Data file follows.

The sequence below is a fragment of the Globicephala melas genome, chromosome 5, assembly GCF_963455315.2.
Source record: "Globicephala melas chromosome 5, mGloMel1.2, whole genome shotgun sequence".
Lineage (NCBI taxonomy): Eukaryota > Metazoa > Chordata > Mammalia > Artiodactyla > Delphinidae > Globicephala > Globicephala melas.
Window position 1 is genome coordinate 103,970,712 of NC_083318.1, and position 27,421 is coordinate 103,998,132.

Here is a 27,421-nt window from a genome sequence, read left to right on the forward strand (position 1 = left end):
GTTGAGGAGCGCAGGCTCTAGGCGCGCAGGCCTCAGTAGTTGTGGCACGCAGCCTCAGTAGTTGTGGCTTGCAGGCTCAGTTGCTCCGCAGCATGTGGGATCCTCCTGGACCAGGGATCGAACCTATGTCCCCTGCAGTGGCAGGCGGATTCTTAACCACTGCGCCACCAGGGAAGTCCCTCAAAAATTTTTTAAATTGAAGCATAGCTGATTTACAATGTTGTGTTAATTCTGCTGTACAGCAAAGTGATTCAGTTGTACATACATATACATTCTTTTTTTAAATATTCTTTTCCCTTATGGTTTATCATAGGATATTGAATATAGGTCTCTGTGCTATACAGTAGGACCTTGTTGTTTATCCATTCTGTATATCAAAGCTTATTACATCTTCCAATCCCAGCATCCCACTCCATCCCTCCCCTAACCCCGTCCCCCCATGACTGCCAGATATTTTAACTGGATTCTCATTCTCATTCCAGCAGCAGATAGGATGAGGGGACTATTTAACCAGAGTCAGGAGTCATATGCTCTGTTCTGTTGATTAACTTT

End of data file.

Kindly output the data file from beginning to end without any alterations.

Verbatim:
The sequence below is a fragment of the Globicephala melas genome, chromosome 5, assembly GCF_963455315.2.
Source record: "Globicephala melas chromosome 5, mGloMel1.2, whole genome shotgun sequence".
Lineage (NCBI taxonomy): Eukaryota > Metazoa > Chordata > Mammalia > Artiodactyla > Delphinidae > Globicephala > Globicephala melas.
Window position 1 is genome coordinate 103,970,712 of NC_083318.1, and position 27,421 is coordinate 103,998,132.

Here is a 27,421-nt window from a genome sequence, read left to right on the forward strand (position 1 = left end):
GTTGAGGAGCGCAGGCTCTAGGCGCGCAGGCCTCAGTAGTTGTGGCACGCAGCCTCAGTAGTTGTGGCTTGCAGGCTCAGTTGCTCCGCAGCATGTGGGATCCTCCTGGACCAGGGATCGAACCTATGTCCCCTGCAGTGGCAGGCGGATTCTTAACCACTGCGCCACCAGGGAAGTCCCTCAAAAATTTTTTAAATTGAAGCATAGCTGATTTACAATGTTGTGTTAATTCTGCTGTACAGCAAAGTGATTCAGTTGTACATACATATACATTCTTTTTTTAAATATTCTTTTCCCTTATGGTTTATCATAGGATATTGAATATAGGTCTCTGTGCTATACAGTAGGACCTTGTTGTTTATCCATTCTGTATATCAAAGCTTATTACATCTTCCAATCCCAGCATCCCACTCCATCCCTCCCCTAACCCCGTCCCCCCATGACTGCCAGATATTTTAACTGGATTCTCATTCTCATTCCAGCAGCAGATAGGATGAGGGGACTATTTAACCAGAGTCAGGAGTCATATGCTCTGTTCTGTTGATTAACTTT